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Affleck, Day-Lewis, And Spielberg Outshine The Fiscal Cliff

Political theater meets the real thing. "This is more people than I've ever seen at a press conference."

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WASHINGTON — During a week of real-life political drama, Capitol Hill made way for three Hollywood celebrities Wednesday.

Ben Affleck testified before the House Armed Services Committee on how the U.S. might curb violence in the Democratic Republic of the Congo. And as a treat to senators, leaders Harry Reid and Mitch McConnell scheduled a private screening of "Lincoln" and a question-and-answer session afterward with director Steven Spielberg and the film's stars, including Daniel Day-Lewis.

It is often said in Washington, usually with good-humored self-awareness and a little insecurity, that the nation's capital is "Hollywood on the Potomac": An industry town in the spotlight and in a bubble, albeit with less glamorous inhabitants. But Wednesday's stars left the Capitol star-struck.

For an hour before Reid trotted out the "Lincoln" celebrities for a photo-op, journalists and staffers crowded the Ohio Clock Corridor, waiting.

“This is so exciting!” said one reporter as he waited to catch a brief glimpse of Spielberg and Day-Lewis.

"This is more people than I've ever seen at a press conference," another marveled.

Indeed, the event swamped any that had been held to discuss the fiscal cliff negotiations.

Earlier, in an unrelated star turn, Affleck caused a minor stir of his own.

After the Armed Services Committee had discussed for roughly two hours the myriad grave issues facing the Congo, including its shockingly high rate of rape, among the highest in the world, the first witnesses filed out so that a new cast, Affleck among them, could take its place.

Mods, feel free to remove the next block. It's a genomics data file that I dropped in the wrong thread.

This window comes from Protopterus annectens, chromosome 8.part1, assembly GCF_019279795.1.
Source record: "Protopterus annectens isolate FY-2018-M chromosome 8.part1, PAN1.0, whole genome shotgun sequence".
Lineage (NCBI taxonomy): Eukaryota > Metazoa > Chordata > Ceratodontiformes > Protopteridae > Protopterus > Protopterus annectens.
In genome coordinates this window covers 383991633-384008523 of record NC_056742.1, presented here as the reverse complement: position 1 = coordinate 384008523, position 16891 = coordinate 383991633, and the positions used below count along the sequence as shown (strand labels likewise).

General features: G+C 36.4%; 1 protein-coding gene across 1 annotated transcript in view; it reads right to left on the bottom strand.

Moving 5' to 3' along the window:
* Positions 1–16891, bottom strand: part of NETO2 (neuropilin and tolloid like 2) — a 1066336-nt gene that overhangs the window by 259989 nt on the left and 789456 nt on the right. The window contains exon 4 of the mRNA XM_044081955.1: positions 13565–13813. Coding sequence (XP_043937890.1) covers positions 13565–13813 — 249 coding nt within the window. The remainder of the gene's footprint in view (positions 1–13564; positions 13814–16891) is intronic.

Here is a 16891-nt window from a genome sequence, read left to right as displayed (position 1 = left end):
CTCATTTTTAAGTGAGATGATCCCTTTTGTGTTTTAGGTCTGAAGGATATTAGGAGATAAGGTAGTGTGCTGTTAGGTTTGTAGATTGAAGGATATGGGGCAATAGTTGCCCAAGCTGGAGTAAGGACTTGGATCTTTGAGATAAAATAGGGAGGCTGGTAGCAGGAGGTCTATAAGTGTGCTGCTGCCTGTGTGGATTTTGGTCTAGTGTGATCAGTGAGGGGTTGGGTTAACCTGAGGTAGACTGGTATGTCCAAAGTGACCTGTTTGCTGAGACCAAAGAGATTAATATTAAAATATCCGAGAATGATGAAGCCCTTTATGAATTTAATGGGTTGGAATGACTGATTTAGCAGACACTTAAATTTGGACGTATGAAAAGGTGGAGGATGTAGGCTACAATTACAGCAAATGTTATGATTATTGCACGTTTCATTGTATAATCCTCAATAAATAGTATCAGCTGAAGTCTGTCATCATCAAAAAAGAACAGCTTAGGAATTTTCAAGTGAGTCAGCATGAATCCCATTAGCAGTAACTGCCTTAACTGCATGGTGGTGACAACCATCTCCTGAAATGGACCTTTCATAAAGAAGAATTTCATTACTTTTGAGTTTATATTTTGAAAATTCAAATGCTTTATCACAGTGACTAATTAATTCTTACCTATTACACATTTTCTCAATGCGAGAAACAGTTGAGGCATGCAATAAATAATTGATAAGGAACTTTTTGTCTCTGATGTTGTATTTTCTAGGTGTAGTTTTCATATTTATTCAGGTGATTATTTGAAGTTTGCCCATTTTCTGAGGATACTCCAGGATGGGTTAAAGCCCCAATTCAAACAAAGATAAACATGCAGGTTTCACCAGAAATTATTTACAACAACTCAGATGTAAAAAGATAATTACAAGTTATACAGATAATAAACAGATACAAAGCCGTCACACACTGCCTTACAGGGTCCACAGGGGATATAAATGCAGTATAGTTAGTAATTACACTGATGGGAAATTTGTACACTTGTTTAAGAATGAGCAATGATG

A gaggle of photographers rushed to grab a shot.

"I don't know why the media seems to be quite interested in this hearing," Rep. Buck McKeon, the chair of the Armed Services Committee, joked.

Affleck took his role more seriously.

"My name is Ben Affleck," he said redundantly. "I am the founder of the Eastern Congo Initiative."

Affleck has traveled to the Congo many times in that capacity, and came armed with a lengthy set of prepared remarks. He sped through those, trying to squeeze his broad thoughts into the committee's five-minute limit for opening statements.

"I'm rushing to get through the five minutes, which I think I passed 15 minutes ago," Affleck apologized, taking a breath.

McKeon, clearly unconcerned, grinned back, holding the gavel to his chin in repose.

Over the course of three hours, the committee's discussion centered on whether the U.S., which currently sends more than $400 million to the Congo annually, should help train the country's troops to defend against rebel-driven violence.

"I don't think the U.S. can continue being the world's police cop," Republican Rep. Austin Scott said during the committee's sober pre-Affleck session.

Later, under a celebrity's high-wattage gaze, the tone changed.

"Mr. Affleck, if you could put a positive thing on this," said Rep. Adam Smith, the ranking Democrat on the committee. "Talk to me about some of the positive stuff that is going on right now in the DRC."

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